There cannot be many who have not enjoyed the benefits (or pain!) of Zoom, Facetime, or Teams over the last few months but how many people have met up in Virtual Reality? How does it really compare to the new norm of Video Conferencing?
Well, MeetingRoom.io, an Irish-based tech company, in partnership with the Bank of Ireland has done some research pitching Virtual Reality head to head with Video Conferencing. They wanted to gain insight into the difference between communicating via Video Conferencing and Virtual Reality (VR).
The research-based experiment was about seeing how people interacted in the two different environments; it measured and compared the various responses and reactions that people had, across a variety of variables when dealing with both technologies … as one of the authors puts it, we simply wanted a more structured way of asking “How did it feel?”.
Their research was based on the 1994 Bradley and Lang and the 2010 Wissmath et al Model and looked at Valence, Arousal, Dominance, Presence, and Closeness in the interactions between participants.
In summary, the results of the research highlight the benefits and challenges of both VR and Video Conferencing; for VR there were increased feelings of Presence and Closeness, greater levels of Arousal or excitement, and a reduction in Dominance.
The exciting thing for me, despite already being an enthusiast, was the identification of a couple of areas that I had not thought of.
Firstly, contrary to what I had first assumed, VR uses less bandwidth than video, about 90% less. This immediately led me to test this theory and head straight out with the dog, the headset, and a mobile phone to the local common to see if VR can work through my phone – and, despite being stared at by bemused dog walkers as I stood in the open with my headset on randomly waving my arms around, it worked well … really well. Now, this opens up more possibilities for the application of this technology that I had considered.
The second new finding for me, and probably the more interesting finding of all, was that participants reported that the VR environment made them feel safer and more at ease to participate, there was a reduction in any feeling of dominance. VR is a leveler. In VR it appears that people feel less intimidated by others, and it is harder for people to intimidate. You simply cannot make judgments about people based on their appearance in a virtual world; so do we conclude that we are more equal in a VR meeting?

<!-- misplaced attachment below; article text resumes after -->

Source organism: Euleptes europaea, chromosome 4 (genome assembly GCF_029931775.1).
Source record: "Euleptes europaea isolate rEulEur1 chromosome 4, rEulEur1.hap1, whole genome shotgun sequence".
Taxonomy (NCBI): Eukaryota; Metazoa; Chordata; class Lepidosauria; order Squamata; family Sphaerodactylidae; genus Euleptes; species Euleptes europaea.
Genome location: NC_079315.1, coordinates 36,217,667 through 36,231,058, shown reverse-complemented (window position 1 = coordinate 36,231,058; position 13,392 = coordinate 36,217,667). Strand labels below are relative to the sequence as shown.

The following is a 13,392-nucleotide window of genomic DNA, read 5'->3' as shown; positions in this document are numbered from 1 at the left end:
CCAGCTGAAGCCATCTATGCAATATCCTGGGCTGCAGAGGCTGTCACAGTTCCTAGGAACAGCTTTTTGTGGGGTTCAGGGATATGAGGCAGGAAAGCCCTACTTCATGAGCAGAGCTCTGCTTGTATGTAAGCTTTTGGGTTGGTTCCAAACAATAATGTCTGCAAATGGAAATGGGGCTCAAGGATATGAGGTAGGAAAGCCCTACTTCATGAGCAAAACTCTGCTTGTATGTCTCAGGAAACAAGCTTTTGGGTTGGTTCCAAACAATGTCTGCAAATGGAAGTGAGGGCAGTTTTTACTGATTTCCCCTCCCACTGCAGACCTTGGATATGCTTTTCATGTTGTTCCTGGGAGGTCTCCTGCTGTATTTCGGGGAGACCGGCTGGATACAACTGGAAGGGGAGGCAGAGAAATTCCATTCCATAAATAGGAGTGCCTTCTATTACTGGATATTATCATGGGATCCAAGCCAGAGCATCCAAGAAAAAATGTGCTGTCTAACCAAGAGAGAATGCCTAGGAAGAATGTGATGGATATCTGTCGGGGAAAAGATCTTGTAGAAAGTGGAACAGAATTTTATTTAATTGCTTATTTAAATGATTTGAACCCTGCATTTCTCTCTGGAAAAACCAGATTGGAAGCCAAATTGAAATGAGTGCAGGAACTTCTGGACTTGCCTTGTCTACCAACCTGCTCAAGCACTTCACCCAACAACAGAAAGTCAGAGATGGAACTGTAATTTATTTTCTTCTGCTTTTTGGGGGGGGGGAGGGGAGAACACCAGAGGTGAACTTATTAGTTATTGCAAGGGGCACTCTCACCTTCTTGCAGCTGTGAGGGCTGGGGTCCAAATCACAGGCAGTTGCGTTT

My sixteen-year-old daughter (a sample size of one alert!) independently made a similar observation after her first experience; she said that it felt like an “amazingly safe place to contribute”, she went on to say that “It wouldn’t matter what you looked like or whether you were male or female”. And knowing the image challenges that the young face today, perhaps this offers a different platform for people to get involved and leave their inhibitions or prejudices behind.
So in VR you can only be judged on the quality of your contribution. So does VR create a safe space where people can feel comfortable to interact and contribute freely? Will this result in better quality dialogue, more effective meetings and higher value outcomes? If true, big tick for VR.
Of course, a slight twist to all of this is that one of the beauties of VR is that you can actually choose to look like whatever you want – you choose your avatar.
So my journey continues and my next stop is to get some colleagues to join me in a VR experience and help me decide if my enthusiasm for this technology is clouding my commercial judgement. Do VR meetings really have legs?
In the meantime, I will leave you to read through the research and perhaps think about who you think wins in the battle between Video Conferencing versus Virtual Reality Meetings; probably they both have a role.
You can find the research paper here.
1Research Document: Uses of Virtual Reality for Communication inFinancial Services: A Case study on comparingdiﬀerent Telepresence interfaces : VirtualReality compared to Video Conferencing
Researched by: Abraham G. Campbell, Thomas Holz, Jonny Cosgrove, Mike Harlick, and Tadhg O’Sullivan (School of Computer Science, University College Dublin, Belﬁeld, Dublin 4)
Imagery provided by jeshoots.com